Dear friends: Every week, when I open your questions to see what’s troubling your horticultural minds, I find 10 or 15 new questions about dead or bald spots in lawns. Just for the record, I’ve addressed each of them here already this summer, most of them a couple of times, and I want to keep my column at least a little bit “newsy.” I didn’t want you to think that I’m ignoring you.
Let me do a quick summary, then I’m not going to revisit these topics again for 2020.
• St. Augustine that is yellowed in irregular, large areas has probably been hit by gray leaf spot. You should be able to see the diamond-shaped lesions on the blades and sometimes on the runners. Azoxystrobin (sold only at consumer level as Scotts Disease-EX) will control it.
• St. Augustine that appears dry but isne’t helped by irrigation is probably being attacked by chinch bugs. They will appear in the hottest, sunniest parts of the yard. To see them you’ll have to get down on your hands and knees and part the grass at the edge of the dying grass. There are several insecticides labeled to stop them. Don’t delay.
• Any grass that is dying in areas that receive less than 5 or 6 hours of direct sunlight daily may very well be failing due to insufficient light. St. Augustine requires 5 or 6 hours; bermuda 6 to 8; and zoysias 6 or 7. You’re wasting your money to keep planting sod thinking that new grass will make any difference.
• I’m seeing bermudagrass problems this year at levels that I’ve never encountered before. If you’re seeing areas that suddenly turn brown in really odd patterns, do the research on Pythium blight. Texas A&M plant pathology has a really good write-up on it online.
• Bermudagrass mites cause the grass to be stunted and the runners to be extremely clubby. I’ve seen more of this this year than in my prior 49 years of helping Texas gardeners. Clemson University has really good photos and information on dealing with this microscopic pest online.
And now, the next really critical topic in lawn care…
Do you remember all those unsightly weeds you had in your lawn about the time this COVID-19 thing forced us to stay closer to home back in March? We were seeing annual bluegrass, rescuegrass and ryegrass on the grassy-weed side, and we still had henbit, chickweed, dandelions and clover blooming their ugly heads off after the winter.
Well, gardener, the time to control those has arrived again. You have between now and Labor Day to apply pre-emergent weedkiller granules. Those are products that can be used on any type of lawngrass (as long as it’s mature and has been through its first winter), and beneath trees and shrubs as well.
Let me put this out there just a bit more emphatically. If you don’t want to have ugly annual bluegrass and similar grassy winter weeds in your lawn next February, March and April, you must apply pre-emergent granules between now and Labor Day. You do not get any kind of second chance.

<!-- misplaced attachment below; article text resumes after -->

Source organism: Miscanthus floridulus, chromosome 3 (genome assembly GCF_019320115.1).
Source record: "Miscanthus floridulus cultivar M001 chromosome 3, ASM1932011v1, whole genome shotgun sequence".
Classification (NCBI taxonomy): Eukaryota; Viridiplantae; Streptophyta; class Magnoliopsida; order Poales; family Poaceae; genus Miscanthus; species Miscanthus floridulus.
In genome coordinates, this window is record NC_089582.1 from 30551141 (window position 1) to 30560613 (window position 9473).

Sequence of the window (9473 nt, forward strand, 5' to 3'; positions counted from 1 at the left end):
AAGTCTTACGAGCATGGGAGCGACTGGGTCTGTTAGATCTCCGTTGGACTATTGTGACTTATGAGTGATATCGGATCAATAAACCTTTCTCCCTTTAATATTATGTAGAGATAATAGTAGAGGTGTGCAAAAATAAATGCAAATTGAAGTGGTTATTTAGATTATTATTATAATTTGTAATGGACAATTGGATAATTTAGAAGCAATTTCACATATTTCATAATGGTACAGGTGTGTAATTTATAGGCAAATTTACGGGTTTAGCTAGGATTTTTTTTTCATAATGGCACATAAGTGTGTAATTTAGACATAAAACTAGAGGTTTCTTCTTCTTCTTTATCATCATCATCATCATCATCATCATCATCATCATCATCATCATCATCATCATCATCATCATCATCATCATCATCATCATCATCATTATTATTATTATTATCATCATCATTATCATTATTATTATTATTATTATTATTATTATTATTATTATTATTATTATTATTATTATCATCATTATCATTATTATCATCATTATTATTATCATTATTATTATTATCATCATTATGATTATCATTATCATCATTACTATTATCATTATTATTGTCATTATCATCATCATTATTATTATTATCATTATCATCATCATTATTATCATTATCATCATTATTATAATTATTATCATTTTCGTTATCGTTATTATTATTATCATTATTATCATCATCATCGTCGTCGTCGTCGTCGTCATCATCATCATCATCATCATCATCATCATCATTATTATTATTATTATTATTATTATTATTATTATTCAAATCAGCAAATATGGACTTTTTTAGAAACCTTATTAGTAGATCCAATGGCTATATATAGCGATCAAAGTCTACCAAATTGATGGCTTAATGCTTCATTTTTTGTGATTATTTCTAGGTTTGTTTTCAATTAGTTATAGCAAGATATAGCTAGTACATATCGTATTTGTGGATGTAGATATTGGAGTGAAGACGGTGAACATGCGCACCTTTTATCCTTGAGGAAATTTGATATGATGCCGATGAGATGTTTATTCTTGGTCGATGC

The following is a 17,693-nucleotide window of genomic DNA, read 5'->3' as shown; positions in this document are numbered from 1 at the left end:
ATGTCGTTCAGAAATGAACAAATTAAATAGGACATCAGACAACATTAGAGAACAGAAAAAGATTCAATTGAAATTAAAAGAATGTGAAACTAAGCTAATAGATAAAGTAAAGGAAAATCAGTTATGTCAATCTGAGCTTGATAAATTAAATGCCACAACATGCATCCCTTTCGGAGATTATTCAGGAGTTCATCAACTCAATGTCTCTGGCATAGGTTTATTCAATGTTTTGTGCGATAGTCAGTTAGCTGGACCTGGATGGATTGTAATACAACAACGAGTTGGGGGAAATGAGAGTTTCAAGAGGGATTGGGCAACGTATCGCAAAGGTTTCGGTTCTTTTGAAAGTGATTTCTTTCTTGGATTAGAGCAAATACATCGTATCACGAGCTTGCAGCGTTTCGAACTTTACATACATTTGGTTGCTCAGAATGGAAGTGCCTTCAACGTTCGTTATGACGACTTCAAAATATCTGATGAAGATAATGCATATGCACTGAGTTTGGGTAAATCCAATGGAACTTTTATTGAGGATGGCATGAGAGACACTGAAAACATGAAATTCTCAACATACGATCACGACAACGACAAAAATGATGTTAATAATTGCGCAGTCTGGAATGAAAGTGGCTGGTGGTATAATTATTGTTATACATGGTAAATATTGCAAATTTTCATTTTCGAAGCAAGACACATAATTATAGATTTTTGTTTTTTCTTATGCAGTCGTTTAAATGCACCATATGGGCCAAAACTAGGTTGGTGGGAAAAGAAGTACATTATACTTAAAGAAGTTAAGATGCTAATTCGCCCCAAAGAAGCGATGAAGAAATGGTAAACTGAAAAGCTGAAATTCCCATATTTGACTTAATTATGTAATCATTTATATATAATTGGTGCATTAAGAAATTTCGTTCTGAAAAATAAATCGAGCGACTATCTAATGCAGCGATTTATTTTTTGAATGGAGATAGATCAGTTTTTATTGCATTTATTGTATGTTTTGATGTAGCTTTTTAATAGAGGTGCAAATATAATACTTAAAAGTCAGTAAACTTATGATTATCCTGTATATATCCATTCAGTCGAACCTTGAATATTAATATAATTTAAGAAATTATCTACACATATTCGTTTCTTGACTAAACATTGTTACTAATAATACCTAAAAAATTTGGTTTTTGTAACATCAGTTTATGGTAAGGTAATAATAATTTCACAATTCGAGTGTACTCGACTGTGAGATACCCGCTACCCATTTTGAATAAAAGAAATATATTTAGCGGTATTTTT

The products that are most commonly sold in Texas nurseries, hardware stores and feed stores are Dimension, Halts and Balan for the grassy weeds and Gallery to prevent broadleafed weeds. There is no product that combines the two categories, so if you’re trying to prevent grassy weeds and broadleafed weeds, you will have to make two passes across your lawn to get the job done. Do not try to mix the products in your fertilizer spreader. Both can be applied on the same day, then both should be watered into the top layer of soil. Unlike the spring treatments, where you need to follow up with a second application 90 days later, just the one treatment made around Sept. 1 will be all that you’ll need. For the record, with broadleafed weeds, you do get a second chance. You can apply a broadleafed weedkiller containing 2,4-D late in the fall, before winter rolls in to stay, to eliminate the young plants as they begin to grow. But with grassy weeds, you don’t get that chance. There is no follow-up product available.
I’m also being asked repeatedly how late in the season new grass can be started, so I’ll address that question for everyone. It depends on where you live in Texas, of course, but I prefer to have bermuda planted from seed no later than Sept. 1 (preferably earlier). The same goes for sodding St. Augustine, especially in the northern half of the state. Zoysia and bermuda can be sodded later, but they really benefit from being planted while the soils are still warm so they can establish good root systems before winter.
So those are the questions I’ve been getting by the dozens each week. I feel better having addressed probably 25 of you who are waiting in the queue now, if only as a group reply. I’ll go back to my normal Q&A format next week. If you’ve been waiting for me to address a specific question you’ve sent me, please accept my apology for the additional delay. It seemed to be the only way I would ever get caught up.
If you’d like Neil Sperry’s help with a plant question, drop him a note in care of The Eagle, P.O. Box 3000, Bryan, Texas 77805. Or email him at firstname.lastname@example.org.
Be the first to know
Get local news delivered to your inbox!